Plaintiffs assert that under Sheets v. Dillon, 221 N.C. 426, 20 S.E.2d 344 (1942), all property owners in Elizabeth Heights must be joined as necessary parties in the present case. In Sheets, the plaintiff sought to enforce a contract of sale of real property, which the defendant refused to complete after learning of residential restrictive covenants in the plaintiffs’ chain of title. The trial court found that the defendant was not required to act under the contract. The plaintiff raised the issue of changed conditions in the neighborhood, asserting that the residential covenants were no longer valid, and our Supreme Court remanded the case, stating:

[T]here is some evidence that plaintiff acquired title under a general scheme or at least tending to show that other grantees of the original grantor may be interested in attempting to so prove. It follows that the original grantor is, and its other grantees may be, interested in the enforcement of the covenant plaintiff seeks to annul.
The judgment herein is not conclusive as to any one other than plaintiff and defendant. Plaintiffs predecessor in title and those who may claim that the covenant was inserted pursuant to a general plan or scheme of development are not estopped from hereafter asserting their rights thereunder. Under such circumstances equity will not require defendant to comply with his contract in direct violation of the stipulation that the property is to be conveyed free of restrictive covenants. If plaintiff desires to have this covenant invalidated and stricken from the deed of the original grantee, he must bring in the interested parties and give them a day in court.

Id. at 431-32, 20 S.E.2d at 347-48 (emphasis added). We interpret Sheets to stand for the proposition that if one party seeks to “annul” or invalidate a restrictive covenant in equity, based on changed conditions, the interest of other property owners, who may challenge this cause of action, must be represented in the suit. In Sheets, the plaintiff property owner sought to annul restrictive covenants, and the *649defendant had no property interest in the subject property. Therefore, the interest of other landowners, who may have contested the invalidation, was not represented.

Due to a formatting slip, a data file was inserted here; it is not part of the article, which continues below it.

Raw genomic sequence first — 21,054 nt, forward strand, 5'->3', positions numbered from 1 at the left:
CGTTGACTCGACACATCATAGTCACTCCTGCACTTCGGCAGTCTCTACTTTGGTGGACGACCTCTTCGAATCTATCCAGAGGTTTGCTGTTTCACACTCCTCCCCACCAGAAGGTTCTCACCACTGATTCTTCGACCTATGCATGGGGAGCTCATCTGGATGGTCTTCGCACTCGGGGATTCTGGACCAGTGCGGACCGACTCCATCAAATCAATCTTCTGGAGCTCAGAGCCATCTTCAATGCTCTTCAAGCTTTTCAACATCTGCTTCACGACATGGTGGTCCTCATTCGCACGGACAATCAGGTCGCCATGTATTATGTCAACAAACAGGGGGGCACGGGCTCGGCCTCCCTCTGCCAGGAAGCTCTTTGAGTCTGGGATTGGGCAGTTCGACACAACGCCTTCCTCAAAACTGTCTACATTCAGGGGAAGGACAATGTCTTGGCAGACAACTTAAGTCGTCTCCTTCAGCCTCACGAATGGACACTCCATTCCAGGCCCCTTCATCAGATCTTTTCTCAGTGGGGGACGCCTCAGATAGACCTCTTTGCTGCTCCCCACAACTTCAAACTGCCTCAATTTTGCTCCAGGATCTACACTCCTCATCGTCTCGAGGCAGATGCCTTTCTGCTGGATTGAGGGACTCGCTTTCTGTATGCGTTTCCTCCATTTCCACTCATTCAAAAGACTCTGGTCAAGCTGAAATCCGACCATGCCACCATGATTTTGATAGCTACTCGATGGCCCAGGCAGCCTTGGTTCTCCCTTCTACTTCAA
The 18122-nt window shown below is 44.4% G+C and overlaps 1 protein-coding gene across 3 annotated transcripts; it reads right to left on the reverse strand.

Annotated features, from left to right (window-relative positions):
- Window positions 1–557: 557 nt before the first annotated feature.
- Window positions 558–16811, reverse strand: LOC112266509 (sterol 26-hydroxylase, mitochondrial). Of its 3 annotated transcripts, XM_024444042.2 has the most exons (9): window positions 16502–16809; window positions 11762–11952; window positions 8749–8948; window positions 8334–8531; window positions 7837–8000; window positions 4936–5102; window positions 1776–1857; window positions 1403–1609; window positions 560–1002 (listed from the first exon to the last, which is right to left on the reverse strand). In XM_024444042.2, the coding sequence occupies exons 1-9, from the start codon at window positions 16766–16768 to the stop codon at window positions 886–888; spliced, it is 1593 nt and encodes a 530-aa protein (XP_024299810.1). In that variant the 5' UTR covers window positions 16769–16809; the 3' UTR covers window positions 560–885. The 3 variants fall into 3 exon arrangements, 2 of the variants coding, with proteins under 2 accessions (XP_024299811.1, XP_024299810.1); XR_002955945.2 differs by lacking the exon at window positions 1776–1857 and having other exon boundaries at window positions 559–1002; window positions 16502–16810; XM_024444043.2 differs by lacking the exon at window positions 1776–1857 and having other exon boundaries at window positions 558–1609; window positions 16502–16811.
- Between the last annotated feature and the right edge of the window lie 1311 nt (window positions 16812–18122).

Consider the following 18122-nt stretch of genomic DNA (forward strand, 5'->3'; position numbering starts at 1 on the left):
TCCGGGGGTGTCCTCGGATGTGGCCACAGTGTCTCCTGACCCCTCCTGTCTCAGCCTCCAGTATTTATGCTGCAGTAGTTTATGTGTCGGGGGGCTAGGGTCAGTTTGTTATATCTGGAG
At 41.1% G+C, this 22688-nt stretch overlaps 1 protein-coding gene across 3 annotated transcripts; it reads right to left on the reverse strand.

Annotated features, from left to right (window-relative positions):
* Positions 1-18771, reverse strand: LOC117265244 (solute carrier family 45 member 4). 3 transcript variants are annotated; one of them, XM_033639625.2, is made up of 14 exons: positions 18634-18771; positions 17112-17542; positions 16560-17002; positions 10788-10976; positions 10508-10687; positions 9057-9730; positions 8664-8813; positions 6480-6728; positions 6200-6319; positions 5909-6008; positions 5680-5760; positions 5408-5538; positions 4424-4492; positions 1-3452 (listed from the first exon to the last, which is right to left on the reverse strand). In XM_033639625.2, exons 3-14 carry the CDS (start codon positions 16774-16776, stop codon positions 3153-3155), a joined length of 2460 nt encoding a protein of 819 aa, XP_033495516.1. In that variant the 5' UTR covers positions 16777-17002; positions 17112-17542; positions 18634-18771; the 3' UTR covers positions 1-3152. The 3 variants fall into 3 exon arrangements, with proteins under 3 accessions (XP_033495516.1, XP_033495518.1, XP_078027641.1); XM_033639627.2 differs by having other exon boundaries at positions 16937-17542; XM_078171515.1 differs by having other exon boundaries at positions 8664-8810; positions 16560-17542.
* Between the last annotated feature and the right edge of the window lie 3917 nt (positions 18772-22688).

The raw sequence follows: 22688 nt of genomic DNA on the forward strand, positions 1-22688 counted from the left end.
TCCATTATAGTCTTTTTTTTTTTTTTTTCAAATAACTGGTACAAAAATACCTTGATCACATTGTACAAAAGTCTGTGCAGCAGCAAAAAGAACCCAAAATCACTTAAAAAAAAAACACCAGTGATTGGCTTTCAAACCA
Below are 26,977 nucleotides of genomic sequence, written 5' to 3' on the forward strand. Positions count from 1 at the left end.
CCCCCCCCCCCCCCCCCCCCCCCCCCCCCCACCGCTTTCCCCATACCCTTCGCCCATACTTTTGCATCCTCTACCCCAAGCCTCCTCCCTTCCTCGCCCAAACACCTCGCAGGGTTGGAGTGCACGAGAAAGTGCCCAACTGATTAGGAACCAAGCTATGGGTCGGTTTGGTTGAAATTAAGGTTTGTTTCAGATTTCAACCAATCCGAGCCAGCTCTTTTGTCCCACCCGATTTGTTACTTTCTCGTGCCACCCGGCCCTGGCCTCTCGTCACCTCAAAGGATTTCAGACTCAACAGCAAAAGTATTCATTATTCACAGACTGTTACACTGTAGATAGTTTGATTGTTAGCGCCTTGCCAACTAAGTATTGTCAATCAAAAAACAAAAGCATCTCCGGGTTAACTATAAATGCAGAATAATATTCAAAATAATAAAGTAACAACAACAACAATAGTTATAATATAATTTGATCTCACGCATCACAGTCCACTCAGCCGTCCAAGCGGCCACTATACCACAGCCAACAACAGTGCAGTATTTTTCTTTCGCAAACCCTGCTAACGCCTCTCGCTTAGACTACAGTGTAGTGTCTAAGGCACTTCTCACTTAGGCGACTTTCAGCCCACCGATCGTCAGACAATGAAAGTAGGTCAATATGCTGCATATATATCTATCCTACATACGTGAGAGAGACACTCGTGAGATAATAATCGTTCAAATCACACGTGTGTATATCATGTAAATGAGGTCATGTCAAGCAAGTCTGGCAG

To the contrary, in the present case, the interest of landowners wishing to either oppose or support the assertion of changed conditions is fully represented by the present parties. Other landowners in Elizabeth Heights are not necessary parties for the court to determine whether or not the character of the neighborhood has changed to such an extent that the residential covenants should be annulled. Nor are they necessary for the court to determine any other issue presented in this case. If other landowners in Elizabeth Heights choose to join either the plaintiffs or defendants as parties in this suit, the court could order their joinder as proper; however, the joinder of each individual landowner is not necessary for the action to proceed. Accordingly, we hold that the record reveals no abuse of discretion by the trial court in its denial of the motion for joinder of all property owners in Elizabeth Heights in the present action.

II. Statute of Limitations

[2] Plaintiffs assert that the trial court erred in entering a directed verdict under the authority of N.C. Gen. Stat. § l-50(a)(3), a six-year statute of limitation “[f]or injury to any incorporeal hereditament,” because the correct statute of limitation in the present case is the “prescriptive period” of twenty years.